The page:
Objectives: To evaluate the impact of slice-encoding for metal artefact correction (SEMAC) on image quality, findings, and therapy decision in patients with unicompartmental knee arthroplasty (UKA). Methods: Forty-five painful UKAs were examined at 1.5T-MRI (STIR, proton-density(PD)-weighted sequence, each with SEMAC and high-bandwidth). Artefact size, image quality, anatomic depiction, and clinically relevant findings were compared between SEMAC and high-bandwidth (2 readers). In 30 patients, therapy decision was retrospectively assessed by two orthopaedic surgeons without MRI, with high-bandwidth-MRI, and with SEMAC-MRI. Results: SEMAC reduced mean artefact size for STIR (11.8 cm2 vs. 37.7 cm2) and PD (16.8 cm2 vs. 18.9 cm2), p < 0.0005 for both comparisons. SEMAC showed more blurring than high-bandwidth, p < 0.0005. STIR-SEMAC revealed more bone marrow oedema (29 vs. 18 patients, p = 0.001, 30 vs. 13 patients, p < 0.0005, for reader 1 and 2 respectively). PD-SEMAC was worse in detecting meniscal lesions (6 missed, p = 0.031, 9 missed, p = 0.004, by reader 1 and 2 respectively) than PD-high-bandwidth. Revision-surgery was chosen in 12 and 11 patients without MRI (surgeon 1 and 2), with high-bandwidth-MRI in 15 and 14 patients, and with SEMAC-MRI in 19 and 14 patients. Conclusions: STIR-SEMAC was useful in detecting bone marrow oedema and influenced the orthopaedic surgeons’ decisions towards surgery, while PD-SEMAC showed no clinical benefit. Key Points: • Slice-encoding for metal artefact correction (SEMAC) MRI reduces metal-induced artefact size. • STIR SEMAC detects more bone marrow oedema in painful unicompartmental knee arthroplasty. • STIR SEMAC can help the orthopaedic surgeon with decision making. • PD SEMAC suffers from blurring of images, potentially masking relevant meniscal lesions. • PD SEMAC does not improve cartilage lesion detection in the non-operated compartments.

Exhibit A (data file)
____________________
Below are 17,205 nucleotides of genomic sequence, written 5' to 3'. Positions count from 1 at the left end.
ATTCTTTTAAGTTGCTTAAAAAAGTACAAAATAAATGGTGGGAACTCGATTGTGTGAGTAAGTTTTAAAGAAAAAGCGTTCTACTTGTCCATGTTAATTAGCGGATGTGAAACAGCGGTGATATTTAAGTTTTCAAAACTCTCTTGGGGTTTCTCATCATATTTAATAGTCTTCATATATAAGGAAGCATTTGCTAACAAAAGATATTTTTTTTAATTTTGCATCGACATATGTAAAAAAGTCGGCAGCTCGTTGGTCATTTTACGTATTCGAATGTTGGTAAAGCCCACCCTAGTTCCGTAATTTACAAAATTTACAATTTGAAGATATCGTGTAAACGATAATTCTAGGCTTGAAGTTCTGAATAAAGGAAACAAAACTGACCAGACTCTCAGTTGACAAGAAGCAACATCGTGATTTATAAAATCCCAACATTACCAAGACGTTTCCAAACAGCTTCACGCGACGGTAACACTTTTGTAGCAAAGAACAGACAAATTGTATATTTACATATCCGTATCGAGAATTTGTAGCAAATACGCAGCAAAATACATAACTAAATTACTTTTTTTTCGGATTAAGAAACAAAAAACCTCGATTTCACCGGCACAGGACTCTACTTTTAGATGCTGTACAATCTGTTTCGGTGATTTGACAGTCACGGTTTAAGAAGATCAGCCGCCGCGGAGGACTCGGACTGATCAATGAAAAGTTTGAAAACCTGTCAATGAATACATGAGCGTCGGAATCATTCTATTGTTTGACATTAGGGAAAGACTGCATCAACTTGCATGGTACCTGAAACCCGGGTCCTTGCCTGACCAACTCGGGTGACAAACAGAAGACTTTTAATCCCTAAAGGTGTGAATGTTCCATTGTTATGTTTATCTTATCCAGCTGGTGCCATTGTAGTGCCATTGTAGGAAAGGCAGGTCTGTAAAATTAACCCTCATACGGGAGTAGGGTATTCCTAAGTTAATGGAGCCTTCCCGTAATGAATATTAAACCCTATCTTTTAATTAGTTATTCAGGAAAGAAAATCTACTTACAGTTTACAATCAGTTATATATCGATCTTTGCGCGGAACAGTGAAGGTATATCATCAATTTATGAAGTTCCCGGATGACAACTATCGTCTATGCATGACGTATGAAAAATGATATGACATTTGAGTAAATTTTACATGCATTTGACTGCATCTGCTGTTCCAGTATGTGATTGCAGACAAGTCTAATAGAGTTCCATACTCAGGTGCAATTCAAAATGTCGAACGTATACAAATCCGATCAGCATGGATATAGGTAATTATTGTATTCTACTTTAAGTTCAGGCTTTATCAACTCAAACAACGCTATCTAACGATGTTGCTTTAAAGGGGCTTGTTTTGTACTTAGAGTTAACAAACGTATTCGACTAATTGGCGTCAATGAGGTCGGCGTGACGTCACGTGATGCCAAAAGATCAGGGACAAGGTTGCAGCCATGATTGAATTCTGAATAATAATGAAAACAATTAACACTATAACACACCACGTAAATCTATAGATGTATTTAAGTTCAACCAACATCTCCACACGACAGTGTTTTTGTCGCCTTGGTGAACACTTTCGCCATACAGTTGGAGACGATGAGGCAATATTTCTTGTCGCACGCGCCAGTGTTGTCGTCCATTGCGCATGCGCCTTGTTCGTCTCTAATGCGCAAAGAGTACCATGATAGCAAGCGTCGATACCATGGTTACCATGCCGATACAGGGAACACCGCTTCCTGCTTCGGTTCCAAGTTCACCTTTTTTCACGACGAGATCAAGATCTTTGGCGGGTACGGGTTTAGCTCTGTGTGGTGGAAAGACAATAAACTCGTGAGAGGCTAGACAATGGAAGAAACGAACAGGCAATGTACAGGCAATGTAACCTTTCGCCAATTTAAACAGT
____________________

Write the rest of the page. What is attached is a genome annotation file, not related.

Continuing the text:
- Decision making
- Knee replacement arthroplasty
ASJC Scopus subject areas
- Radiology Nuclear Medicine and imaging